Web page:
The Tide's offensive coordinator might not have circled the third Saturday in October on his calendar, but you can bet 100,000 ticket-holding Volunteers fans sure did. In 2009 Kiffin coached his one and only season at Tennessee. He was full of promises, bravado and hot air. Other than some solid recruiting, the highlights of his 7-6 season were wins over Georgia and South Carolina and a near-miss at Alabama. Who can forget Bama's Terrance "Mount" Cody swatting away two Tennessee field goals in a 12-10 victory? Well, other than Kiffin? Now that he's back in the SEC, patrolling the Alabama sideline and steering its inconsistent offense, the vitriol is sure to reach a fever pitch on Saturday. Hundreds of students rioted when news broke of Kiffin's sudden departure in 2009. How are they going to treat his return?

Storyline to watch: Division dominance
The SEC West is a powerhouse. The East is a house of cards. So the story goes, and it doesn't seem likely to deviate with No. 1 Mississippi State visiting Kentucky and South Carolina traveling to No. 5 Auburn. The East has lost six of seven cross-division games so far this season, most of them with lopsided results. The much-improved Wildcats were riding high at 5-1 before being thrashed by LSU. Now they'll have to contend with Dak Prescott and his steamrolling MSU offense. South Carolina has the worst defense in the SEC and might need a miracle on the Plains to keep up with Auburn's offense. Don't look for the division script to flip this week.

Intriguing matchup: LSU offense vs. Ole Miss defense
As previously described in our game of the week entry, LSU can't expect much from its quarterback in Saturday's matchup against the fearsome Rebels defense. It gives Ole Miss a tremendous advantage to be able to stack the box against the run, but LSU has the horses to give the Rebel defense its toughest test of the season. Tigers senior RB Terrance Magee is coming off a career game with 220 all-purpose yards and two touchdowns. He makes a fine pairing with freshman stud Leonard Fournette, LSU's leading rusher with 544 yards (5.0 yards per carry) and seven touchdowns. If the Tigers can establish the run against Ole Miss it could open up some play-action passing or at least give Jennings a chance to take some shots with the very capable Travin Dural, a sophomore wide receiver with 26 catches, 665 yards and seven touchdowns. It all starts in the trenches.

SEC bowl projections: Week 8

October, 19, 2014
Oct 19
8:00
PM ET
The SEC’s ability to get two teams into the College Football Playoff field is what should and will generate the most headlines as we push toward the final month of the season.

Each highly ranked team that loses -- hello, Baylor, Notre Dame and Oklahoma -- makes it seem like more of a possibility, but we’re not yet ready to project that half of the playoff teams will come from the SEC.

We’ll stick with top-ranked Mississippi State as the SEC's playoff pick for now, but Ole Miss, Alabama, Auburn and Georgia remain in the middle of the discussion as well. Those teams still have several key games ahead that will determine the top half of the SEC’s postseason pecking order.

Meanwhile, the bottom half of the pecking order should also become a source of late-season drama. After their losses on Saturday, we’re dropping Arkansas (3-4) and Florida (3-3) from this week’s bowl projections and adding Tennessee (3-4), although none of those teams is a sure bet at this point. Kentucky (5-2) gets to stay in, but the Wildcats are coming off a 41-3 loss at LSU and will face a challenging second half of the schedule where earning another victory (and achieving bowl eligibility) might be tough.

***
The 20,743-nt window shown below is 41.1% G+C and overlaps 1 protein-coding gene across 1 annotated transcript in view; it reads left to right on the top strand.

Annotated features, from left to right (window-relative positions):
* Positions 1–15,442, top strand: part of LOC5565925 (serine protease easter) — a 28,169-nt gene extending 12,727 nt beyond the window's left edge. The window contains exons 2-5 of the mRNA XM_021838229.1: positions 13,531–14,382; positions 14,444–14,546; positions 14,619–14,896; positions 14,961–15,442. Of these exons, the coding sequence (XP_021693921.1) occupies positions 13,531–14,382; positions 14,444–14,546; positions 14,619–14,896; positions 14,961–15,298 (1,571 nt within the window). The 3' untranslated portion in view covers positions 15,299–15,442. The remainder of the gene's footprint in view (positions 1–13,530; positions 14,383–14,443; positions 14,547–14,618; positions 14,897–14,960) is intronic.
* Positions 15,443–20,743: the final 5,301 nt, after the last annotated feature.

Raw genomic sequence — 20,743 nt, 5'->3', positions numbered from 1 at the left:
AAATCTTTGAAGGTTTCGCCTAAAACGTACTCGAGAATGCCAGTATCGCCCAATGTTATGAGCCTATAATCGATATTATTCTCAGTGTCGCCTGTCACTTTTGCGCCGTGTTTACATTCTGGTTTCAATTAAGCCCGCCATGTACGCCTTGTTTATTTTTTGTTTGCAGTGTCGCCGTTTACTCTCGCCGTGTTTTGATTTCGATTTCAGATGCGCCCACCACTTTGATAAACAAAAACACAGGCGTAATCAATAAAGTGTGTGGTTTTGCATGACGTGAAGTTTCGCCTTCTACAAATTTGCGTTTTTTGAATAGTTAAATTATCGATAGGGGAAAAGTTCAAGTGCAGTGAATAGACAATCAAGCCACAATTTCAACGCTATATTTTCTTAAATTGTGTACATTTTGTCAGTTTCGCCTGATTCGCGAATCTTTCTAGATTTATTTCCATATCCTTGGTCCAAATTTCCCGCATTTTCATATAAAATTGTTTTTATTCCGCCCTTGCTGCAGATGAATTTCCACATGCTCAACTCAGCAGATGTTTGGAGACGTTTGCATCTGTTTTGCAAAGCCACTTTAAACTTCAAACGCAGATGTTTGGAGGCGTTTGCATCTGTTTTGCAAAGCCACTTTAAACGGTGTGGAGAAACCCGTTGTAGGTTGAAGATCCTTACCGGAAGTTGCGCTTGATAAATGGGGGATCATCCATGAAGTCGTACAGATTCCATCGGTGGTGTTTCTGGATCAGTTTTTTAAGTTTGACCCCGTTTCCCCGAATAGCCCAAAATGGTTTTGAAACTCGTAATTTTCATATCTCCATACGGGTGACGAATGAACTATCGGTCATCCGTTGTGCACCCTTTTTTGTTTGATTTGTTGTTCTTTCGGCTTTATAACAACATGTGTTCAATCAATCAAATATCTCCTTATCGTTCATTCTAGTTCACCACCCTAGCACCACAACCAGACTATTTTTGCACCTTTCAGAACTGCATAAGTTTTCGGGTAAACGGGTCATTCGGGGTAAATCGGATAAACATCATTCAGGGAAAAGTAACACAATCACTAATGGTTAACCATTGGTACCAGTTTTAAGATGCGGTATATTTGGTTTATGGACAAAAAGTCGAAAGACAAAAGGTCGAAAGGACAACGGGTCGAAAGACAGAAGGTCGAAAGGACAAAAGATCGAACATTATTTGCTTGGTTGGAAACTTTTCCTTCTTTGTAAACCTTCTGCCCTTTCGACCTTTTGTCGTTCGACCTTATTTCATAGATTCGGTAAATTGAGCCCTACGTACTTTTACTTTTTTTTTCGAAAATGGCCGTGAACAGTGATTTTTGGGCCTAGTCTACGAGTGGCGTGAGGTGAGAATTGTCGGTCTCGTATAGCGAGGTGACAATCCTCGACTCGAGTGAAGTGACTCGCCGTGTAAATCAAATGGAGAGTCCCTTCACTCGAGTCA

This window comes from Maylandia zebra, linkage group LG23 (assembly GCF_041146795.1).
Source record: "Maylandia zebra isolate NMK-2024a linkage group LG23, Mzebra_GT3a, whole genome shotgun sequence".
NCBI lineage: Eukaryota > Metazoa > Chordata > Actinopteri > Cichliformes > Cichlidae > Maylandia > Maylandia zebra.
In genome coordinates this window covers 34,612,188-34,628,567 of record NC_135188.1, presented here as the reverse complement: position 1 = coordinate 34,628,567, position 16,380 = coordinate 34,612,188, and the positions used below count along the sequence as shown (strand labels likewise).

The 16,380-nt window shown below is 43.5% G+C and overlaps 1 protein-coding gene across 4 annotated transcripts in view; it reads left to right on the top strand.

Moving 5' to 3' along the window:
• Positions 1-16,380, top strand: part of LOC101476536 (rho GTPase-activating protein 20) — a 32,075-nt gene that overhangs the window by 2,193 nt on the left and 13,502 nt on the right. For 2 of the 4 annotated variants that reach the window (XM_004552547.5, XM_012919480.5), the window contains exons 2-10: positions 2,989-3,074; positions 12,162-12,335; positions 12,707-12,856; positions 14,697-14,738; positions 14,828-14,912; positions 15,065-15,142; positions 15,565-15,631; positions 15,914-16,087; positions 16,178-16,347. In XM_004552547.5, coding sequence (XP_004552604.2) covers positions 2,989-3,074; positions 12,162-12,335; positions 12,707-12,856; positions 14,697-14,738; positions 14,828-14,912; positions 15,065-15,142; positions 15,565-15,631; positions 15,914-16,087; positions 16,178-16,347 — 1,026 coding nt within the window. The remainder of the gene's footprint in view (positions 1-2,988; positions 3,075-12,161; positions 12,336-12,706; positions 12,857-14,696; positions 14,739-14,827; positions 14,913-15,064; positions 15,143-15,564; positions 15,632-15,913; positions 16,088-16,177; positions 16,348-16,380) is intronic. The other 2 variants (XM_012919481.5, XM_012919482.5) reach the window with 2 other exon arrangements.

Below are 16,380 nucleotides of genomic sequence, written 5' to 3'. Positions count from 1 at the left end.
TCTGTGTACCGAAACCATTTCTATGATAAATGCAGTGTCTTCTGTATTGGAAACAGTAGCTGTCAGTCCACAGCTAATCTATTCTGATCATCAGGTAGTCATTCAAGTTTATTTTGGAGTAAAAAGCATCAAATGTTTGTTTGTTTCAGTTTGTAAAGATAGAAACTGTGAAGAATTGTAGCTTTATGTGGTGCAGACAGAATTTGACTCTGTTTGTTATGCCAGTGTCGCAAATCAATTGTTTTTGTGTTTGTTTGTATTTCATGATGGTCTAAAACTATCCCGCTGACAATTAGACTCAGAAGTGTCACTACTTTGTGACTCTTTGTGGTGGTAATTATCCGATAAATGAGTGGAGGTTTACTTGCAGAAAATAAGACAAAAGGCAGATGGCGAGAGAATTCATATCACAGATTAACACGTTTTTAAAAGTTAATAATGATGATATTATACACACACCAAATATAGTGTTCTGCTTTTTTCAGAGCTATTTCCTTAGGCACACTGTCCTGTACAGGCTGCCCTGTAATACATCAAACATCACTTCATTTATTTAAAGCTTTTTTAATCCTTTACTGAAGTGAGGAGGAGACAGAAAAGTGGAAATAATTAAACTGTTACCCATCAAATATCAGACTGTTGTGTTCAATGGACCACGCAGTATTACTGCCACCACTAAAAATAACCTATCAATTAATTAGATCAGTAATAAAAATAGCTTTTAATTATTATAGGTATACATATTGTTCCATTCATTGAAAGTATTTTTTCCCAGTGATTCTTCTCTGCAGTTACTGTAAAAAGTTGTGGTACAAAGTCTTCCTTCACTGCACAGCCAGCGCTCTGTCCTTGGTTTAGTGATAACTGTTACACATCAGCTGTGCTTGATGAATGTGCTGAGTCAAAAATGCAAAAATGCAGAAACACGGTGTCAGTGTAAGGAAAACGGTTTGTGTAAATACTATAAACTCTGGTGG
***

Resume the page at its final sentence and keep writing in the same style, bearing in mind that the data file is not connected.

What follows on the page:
At any rate, there is assuredly plenty of movement ahead in these projections, but here is where we are entering the ninth week of the regular season:

College Football Playoff semifinal (Rose Bowl): Mississippi State
Capital One Orange Bowl: Ole Miss
Cotton Bowl: Alabama
Chick-fil-A Peach Bowl: Georgia
Citrus Bowl: Auburn
TaxSlayer Bowl: LSU
Outback Bowl: Missouri
Franklin American Mortgage Music City Bowl: Texas A&M
Belk Bowl: South Carolina
AdvoCare V100 Texas Bowl: Tennessee
AutoZone Liberty Bowl: Kentucky

SEC owns top 5 of AP poll

October, 19, 2014
Oct 19
3:40
PM ET
video
The SEC has been historically dominant this season. Just look at the most recent Associated Press poll where it became the first league to ever boast four teams in the top five.

Look even further, though, and you'll see that all four of those teams hail from the West: Alabama, Auburn, Mississippi State and Ole Miss.

Auburn's Gus Malzahn said it a few weeks ago and other coaches have echoed the statement since: "It's the best division in college football."

This might be the point where you feel sorry for Texas A&M.

The Aggies were the toast of college football for the first month or so of the season. They they went through three-quarters of the West wringer, losing games to Mississippi State, Ole Miss and Alabama -- in consecutive weeks.

How anyone will survive the West unscathed is beyond comprehension.

Already, Alabama has lost to Ole Miss and Auburn has lost to Mississippi State. But we're not through with the jockeying for position. Auburn goes to Ole Miss on Nov. 1 and Mississippi State travels to Alabama on Nov. 15. And lest we forget, the top four might not be decided until the final week of the regular season when the Iron Bowl and Egg Bowl are played.

The SEC is a bear this season. The West just happens to pack the most heat.

It's crazy to consider how we've arrived here, but it's even crazier to look ahead at what's to come.

SPONSORED HEADLINES

SEC SCOREBOARD

Saturday, 10/25